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Ogbonda: Think Nigerians, before you vote!

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YOU may not be able to spare the N100, N200 or whatever the cost of the papers you would wish to read; never mind accessing electricity to watch TV and listen to news in the comfort of your homes, but you cannot have missed the political campaign noises around you.

    Worryingly, rather than being treated to matured debates of what is to be done to improve the general living conditions of ordinary Nigerians, what is being offered are noise of ugly lies, false accusations, impersonations and blatant character assassinations. This ugly spectacle has gone beyond the normally acceptable abuses, which often follow political campaigns. What is being displayed are acts of desperation and lack of ideas by desperados.  Sadly, PDP and its propagandists have reached a new low in gutter politics. In any part of the world where humans reason and mete out appropriate sanctions for bad behaviour, PDP will, without much ado, rue their luck. And they may yet do. After 16 years in power including six years of President Jonathan, PDP should have records to be proud of and campaign on. Elections are normally a referendum on ruling party’s performance. Name calling and mudslinging are never substitutes for grown up debates and campaigns for national prosperity and progress. Any serious government that served for 16 years should be able to reel out its achievements without prompting. 

   PDP need to show a cause why it deserves another four years in office. Exploiting the nation’s fault lines of ethnicity and religion would not pass for reasons for re-election. The questions PDP need to answer are; what did it do with all the billions of Naira, pounds and dollars accrued in the last sixteen years from the sale of oil? How many jobs have been created in the last sixteen years? How many hospitals and schools have been built, adequately staffed and standards rose in the last sixteen years? How many roads have been built? How much electricity has been generated in the last sixteen years? Or, say what it would do to halt the ominous signs of economic melt-down staring at the nation. These are issues that matter to ordinary Nigerians and not religion or areas people were born. Would an Igbo man in critical health condition refuse a treatment from a Yoruba medical doctor? Who in dire need would refuse assistance from a stranger because he professes a different religion to him?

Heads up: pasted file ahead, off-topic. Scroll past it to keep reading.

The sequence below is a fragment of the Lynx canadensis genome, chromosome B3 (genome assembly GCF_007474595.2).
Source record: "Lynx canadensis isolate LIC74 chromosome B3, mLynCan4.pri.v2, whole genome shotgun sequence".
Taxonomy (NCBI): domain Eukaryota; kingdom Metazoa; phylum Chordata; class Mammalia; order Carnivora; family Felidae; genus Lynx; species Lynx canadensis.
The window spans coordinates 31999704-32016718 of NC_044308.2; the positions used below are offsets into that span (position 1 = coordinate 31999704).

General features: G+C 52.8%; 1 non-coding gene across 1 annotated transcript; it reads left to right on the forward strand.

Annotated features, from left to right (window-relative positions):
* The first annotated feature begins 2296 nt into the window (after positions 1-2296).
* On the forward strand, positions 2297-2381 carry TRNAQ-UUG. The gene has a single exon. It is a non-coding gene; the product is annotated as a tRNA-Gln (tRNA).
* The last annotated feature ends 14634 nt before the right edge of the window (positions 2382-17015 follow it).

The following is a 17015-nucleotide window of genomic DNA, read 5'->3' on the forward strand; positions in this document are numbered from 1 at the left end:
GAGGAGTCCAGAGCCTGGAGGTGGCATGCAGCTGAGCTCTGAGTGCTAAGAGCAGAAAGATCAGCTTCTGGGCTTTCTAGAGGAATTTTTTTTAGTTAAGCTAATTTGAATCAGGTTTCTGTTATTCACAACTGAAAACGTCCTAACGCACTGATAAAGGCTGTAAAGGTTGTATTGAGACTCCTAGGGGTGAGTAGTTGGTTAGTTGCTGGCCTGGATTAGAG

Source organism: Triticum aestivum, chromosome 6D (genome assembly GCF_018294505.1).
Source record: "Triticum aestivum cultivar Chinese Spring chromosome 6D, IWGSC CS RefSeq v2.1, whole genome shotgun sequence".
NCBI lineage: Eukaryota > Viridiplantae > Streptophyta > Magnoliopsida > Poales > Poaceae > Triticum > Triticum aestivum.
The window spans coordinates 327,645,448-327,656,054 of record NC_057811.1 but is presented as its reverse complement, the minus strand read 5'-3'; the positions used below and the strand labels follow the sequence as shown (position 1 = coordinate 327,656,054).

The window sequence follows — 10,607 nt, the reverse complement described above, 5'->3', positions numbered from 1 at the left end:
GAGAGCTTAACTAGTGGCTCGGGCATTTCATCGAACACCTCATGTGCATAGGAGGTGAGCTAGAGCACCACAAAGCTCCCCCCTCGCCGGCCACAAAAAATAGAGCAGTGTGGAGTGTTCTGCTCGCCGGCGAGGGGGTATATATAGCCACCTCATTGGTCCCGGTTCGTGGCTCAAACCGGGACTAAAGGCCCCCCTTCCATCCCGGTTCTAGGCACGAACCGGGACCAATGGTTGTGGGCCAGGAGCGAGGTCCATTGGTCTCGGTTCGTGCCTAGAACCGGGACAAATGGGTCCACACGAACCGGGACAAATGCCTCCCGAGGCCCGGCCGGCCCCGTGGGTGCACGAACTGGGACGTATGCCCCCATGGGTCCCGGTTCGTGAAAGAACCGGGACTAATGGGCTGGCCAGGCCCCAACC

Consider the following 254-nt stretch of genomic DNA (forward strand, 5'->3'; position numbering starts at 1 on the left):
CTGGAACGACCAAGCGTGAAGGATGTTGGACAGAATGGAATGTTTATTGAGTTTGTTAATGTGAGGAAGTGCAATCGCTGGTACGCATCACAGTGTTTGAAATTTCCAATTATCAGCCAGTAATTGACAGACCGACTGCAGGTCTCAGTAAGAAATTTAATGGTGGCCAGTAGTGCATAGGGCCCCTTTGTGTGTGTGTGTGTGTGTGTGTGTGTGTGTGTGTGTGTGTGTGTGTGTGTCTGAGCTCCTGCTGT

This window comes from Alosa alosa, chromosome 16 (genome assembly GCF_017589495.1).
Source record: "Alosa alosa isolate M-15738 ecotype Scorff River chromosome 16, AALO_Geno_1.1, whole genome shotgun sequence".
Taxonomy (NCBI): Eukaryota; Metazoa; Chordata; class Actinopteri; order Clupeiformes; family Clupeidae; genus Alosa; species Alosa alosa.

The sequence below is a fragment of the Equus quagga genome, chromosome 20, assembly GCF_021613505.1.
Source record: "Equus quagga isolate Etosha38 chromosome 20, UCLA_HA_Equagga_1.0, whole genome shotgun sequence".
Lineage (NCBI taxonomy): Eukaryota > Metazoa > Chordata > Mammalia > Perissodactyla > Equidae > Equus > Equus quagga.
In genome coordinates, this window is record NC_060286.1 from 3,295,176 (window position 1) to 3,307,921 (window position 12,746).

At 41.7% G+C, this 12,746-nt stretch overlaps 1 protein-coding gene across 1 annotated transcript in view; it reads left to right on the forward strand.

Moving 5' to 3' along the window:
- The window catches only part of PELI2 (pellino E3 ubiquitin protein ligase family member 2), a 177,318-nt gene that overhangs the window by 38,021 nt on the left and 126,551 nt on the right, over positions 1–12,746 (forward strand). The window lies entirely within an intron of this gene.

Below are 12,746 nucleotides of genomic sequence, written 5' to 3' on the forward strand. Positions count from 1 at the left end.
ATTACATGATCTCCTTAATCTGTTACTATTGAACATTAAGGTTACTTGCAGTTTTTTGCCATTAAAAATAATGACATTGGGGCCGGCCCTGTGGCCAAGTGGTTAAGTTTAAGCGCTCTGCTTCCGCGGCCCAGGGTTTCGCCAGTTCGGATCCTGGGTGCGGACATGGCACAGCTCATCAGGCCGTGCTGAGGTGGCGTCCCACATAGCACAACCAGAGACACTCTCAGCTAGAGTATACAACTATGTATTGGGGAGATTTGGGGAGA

In truth PDP’s poor performances in the critical areas of national life despite the billions of dollars voted for their provision are not mainly due to corruption, but a genuine lack of desire to ameliorate the sufferings of the dispensable masses.  The woeful performance and egregious stripping of public assets by the PDP are the reasons why it is not confident in campaigning on its record.

    Fortunately, for Nigerians and sadly for PDP, the APC is reminding Nigerians of the deficit in democratic dividends created by PDP.  While the APC is pushing for the election to be a referendum on PDP’s stewardship, on its part it has been staking out its programme of action for Nigeria. The APC has framed its campaign on anti-corruption, security, jobs creation, quadrupling current power generation, economic diversification and other progressive ideas in its manifesto. These are not mere wish list as some have suggested. If corruption is drastically reduced, cost of governance rationalised as APC has pledged these realistic goals become easily achievable. Some of the promises are cost neutral but will significantly enhance the country’s development. For instance, the reform of the judiciary and dismissing highly corrupt judges will cost nothing, yet will restore hope in the rule of law and order.

    The uniquely Nigerian phenomenon of mass membership defections from one party to another has raised questions about motives and the inference of the dilution of APC’s puritan image by former PDP members. This assertion ignores significant actors in APC. They are Gen. Buhari, Chief John Oyegun, Asiwaju Tinubu, Prof. Osinbajo, Governor Fashola, Dr. Ogbonnaya Onu and others. These people have never been in the PDP. They have remained in the opposition camps since 1999 despite making huge contributions to the emergence of our new democracy. They remain committed to pursuing alternative democratic agenda.  Gen Buhari’s haters, those who wish to recall the events of 1983, have conveniently forgotten where the majority of the third world was then. It was an era of military regimes. Unfortunately, Nigeria’s attempt at democracy (1979 – 83) with NPN was disastrous. NPN was an affront to sense and sensibility. The less said of it, the better.